River­side beaver “over­pop­u­la­tion” causes ex­ten­sive dam­ages

The Drumheller Mail - - Front Page - Kyle Smylie

Twenty beavers have been eu­th­a­nized along River­side Drive over the last two months as the area is show­ing signs of over­pop­u­la­tion, ac­cord­ing to Drumheller’s di­rec­tor of pro­tec­tive ser­vices.

The beavers were elim­i­nated in the area along the river from the old hospi­tal build­ing on 6th Street East and the lift sta­tion near 19 Street East, where a num­ber of trees have been felled by the large, pri­mar­ily noc­tur­nal, semi­aquatic an­i­mals.

Drumheller Pro­tec­tive Ser­vice’s Greg Peters says there have been “signs of over­pop­u­la­tion” like scratch marks and wounds on the bod­ies of elim­i­nated beavers which show they are fight­ing and bick­er­ing for re­sources here. While the town cur­rently con­tracts a trap­per to elim­i­nate wildlife, Peters says he only elim­i­nated 25 last year through­out the sum­mer. This sum­mer’s num­bers are much higher, at 20 over the last two months.

“It’s like any­thing, the big­ger the pop­u­la­tion you have, the more re­sources they need for more ac­tiv­ity,” Peters said.

Beavers fell trees for a num­ber of rea­sons. They’ll knock down large trees in strate­gic lo­ca­tions to form the ba­sis of their dams. Dams pro­tect against preda­tors and pro­vide ac­cess to food in the win­ter by al­low­ing them to store food in caches. They work at night and can re­build their pri­mary dams in an evening.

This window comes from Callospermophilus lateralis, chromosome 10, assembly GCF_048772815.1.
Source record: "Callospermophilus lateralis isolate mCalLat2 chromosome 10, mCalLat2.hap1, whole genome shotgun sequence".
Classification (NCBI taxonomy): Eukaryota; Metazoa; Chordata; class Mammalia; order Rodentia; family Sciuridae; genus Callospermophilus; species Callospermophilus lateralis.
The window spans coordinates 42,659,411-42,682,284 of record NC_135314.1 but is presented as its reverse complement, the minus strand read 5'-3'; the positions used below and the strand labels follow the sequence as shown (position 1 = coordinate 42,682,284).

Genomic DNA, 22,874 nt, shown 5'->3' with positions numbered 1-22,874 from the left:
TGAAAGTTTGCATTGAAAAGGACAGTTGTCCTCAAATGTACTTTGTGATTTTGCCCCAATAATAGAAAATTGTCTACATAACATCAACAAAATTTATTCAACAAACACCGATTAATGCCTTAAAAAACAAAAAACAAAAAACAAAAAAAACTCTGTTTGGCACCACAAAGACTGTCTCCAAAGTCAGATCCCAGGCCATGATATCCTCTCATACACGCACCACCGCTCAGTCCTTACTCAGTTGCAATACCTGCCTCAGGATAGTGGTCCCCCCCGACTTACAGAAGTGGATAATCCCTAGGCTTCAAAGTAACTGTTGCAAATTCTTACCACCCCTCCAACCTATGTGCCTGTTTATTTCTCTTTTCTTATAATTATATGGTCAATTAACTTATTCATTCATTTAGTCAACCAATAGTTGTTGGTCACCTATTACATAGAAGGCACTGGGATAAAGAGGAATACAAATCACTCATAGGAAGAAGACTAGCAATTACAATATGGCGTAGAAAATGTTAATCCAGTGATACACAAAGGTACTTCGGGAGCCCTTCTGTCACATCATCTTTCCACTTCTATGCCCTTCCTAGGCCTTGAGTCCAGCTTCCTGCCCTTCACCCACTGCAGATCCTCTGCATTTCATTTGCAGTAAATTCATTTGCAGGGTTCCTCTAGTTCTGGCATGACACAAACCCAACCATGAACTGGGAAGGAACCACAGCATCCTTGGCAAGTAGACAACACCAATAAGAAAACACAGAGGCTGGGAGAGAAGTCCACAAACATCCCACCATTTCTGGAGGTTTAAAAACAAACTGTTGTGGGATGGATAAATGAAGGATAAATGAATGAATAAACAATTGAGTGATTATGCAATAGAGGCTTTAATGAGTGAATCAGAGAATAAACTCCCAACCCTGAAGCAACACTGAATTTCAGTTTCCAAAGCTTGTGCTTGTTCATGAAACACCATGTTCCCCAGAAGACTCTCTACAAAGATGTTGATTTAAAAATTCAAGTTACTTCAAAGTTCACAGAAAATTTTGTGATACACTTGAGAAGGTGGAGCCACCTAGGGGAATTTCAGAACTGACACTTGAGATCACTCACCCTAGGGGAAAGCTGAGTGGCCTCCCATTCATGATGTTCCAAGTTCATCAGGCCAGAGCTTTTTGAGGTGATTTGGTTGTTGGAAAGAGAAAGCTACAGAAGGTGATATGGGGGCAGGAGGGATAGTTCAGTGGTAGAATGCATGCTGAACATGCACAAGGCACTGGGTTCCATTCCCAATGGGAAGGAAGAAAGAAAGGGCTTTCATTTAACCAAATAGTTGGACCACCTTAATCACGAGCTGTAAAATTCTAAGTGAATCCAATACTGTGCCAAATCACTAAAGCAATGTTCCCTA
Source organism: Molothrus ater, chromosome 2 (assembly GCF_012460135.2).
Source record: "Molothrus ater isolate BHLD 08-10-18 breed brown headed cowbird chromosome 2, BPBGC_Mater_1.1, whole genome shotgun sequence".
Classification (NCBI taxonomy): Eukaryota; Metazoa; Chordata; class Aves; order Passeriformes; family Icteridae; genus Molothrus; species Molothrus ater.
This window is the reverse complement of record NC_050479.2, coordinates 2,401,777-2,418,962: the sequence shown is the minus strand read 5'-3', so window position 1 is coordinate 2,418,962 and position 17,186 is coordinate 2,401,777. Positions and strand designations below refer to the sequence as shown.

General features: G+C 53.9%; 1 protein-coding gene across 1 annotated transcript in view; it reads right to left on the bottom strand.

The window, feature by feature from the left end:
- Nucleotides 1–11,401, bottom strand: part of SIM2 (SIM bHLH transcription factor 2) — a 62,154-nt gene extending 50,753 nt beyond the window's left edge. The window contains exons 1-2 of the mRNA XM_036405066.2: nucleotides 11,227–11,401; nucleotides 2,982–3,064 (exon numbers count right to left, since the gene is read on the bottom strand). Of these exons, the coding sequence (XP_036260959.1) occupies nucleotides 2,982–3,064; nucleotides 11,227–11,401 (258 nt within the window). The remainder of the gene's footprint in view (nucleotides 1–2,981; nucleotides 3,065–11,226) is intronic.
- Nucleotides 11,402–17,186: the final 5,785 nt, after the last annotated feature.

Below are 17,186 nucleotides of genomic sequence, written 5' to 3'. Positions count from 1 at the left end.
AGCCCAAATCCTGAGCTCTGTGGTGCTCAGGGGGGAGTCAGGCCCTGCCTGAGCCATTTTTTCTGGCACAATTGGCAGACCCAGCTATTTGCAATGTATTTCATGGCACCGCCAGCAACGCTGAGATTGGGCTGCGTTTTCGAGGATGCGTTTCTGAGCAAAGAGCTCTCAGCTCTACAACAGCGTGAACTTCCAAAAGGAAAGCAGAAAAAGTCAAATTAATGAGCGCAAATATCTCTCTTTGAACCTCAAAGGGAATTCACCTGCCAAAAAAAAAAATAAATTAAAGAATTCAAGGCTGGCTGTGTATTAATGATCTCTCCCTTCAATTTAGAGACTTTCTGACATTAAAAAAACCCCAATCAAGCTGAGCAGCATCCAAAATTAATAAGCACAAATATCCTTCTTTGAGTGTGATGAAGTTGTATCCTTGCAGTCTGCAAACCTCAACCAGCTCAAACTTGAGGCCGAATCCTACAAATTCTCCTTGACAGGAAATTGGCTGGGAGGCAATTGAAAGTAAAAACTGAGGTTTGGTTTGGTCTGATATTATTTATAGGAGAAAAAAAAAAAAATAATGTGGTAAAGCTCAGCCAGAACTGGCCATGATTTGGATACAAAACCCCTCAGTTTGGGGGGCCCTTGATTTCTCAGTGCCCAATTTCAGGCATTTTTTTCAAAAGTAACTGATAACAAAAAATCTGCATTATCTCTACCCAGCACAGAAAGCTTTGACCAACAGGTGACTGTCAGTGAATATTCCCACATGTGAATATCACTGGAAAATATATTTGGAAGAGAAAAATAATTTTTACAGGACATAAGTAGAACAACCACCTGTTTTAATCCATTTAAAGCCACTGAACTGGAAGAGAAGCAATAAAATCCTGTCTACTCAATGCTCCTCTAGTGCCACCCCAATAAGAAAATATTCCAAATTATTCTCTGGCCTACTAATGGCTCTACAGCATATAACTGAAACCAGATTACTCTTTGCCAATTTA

Peters says the beavers have been de­stroy­ing trees along the river there and if they’re lost the in­tegrity of the river bank starts di­min­ish­ing due to ero­sion.

“It can man­i­fest it­self in weird ways. We don’t want any­thing to erode the strength of the river bank.”

The town con­tracts a li­censed trap­per who sets un­der wa­ter traps along the north­east side of the river, away from peo­ple and walk­ing trails.

Tim Schowal­ter, a lo­cal nat­u­ral­ist, says there are two rea­sons why mu­nic­i­pal­i­ties might need to elim­i­nate beavers: to pre­vent flood­ing caused by their dams or to save trees in ar­eas such as parks or neigh­bour­hoods.

“It poses a le­git­i­mate con­flict. Roads can be washed out or if they de­stroy your 30 year old tree, you won’t like that,” Schowal­ter said.

Beavers are con­sid­ered a key­stone species in an ecosys­tem be­cause they cre­ate wet­lands that ben­e­fit other species. The species are thought to have the most in­flu­ence on shap­ing a land­scape, other than hu­mans.

In­creased rains this year and an abun­dance of wa­ter and, sub­se­quently, food in the river ecosys­tem might be bump­ing the pop­u­la­tion this year, or maybe a beaver pop­u­la­tion from an­other area such as Michichi Dam could have mi­grated to the area this sum­mer, Peters and Schowal­ter said.

It can man­i­fest it­self in weird ways. We don’t want any­thing to erode the strength of the river bank.”

Greg Peters, Di­rec­tor of Pro­tec­tive Ser­vices Town of Drumheller

mailphoto by Kyle Smylie

The an­i­mals knock down trees along River­side Drive.

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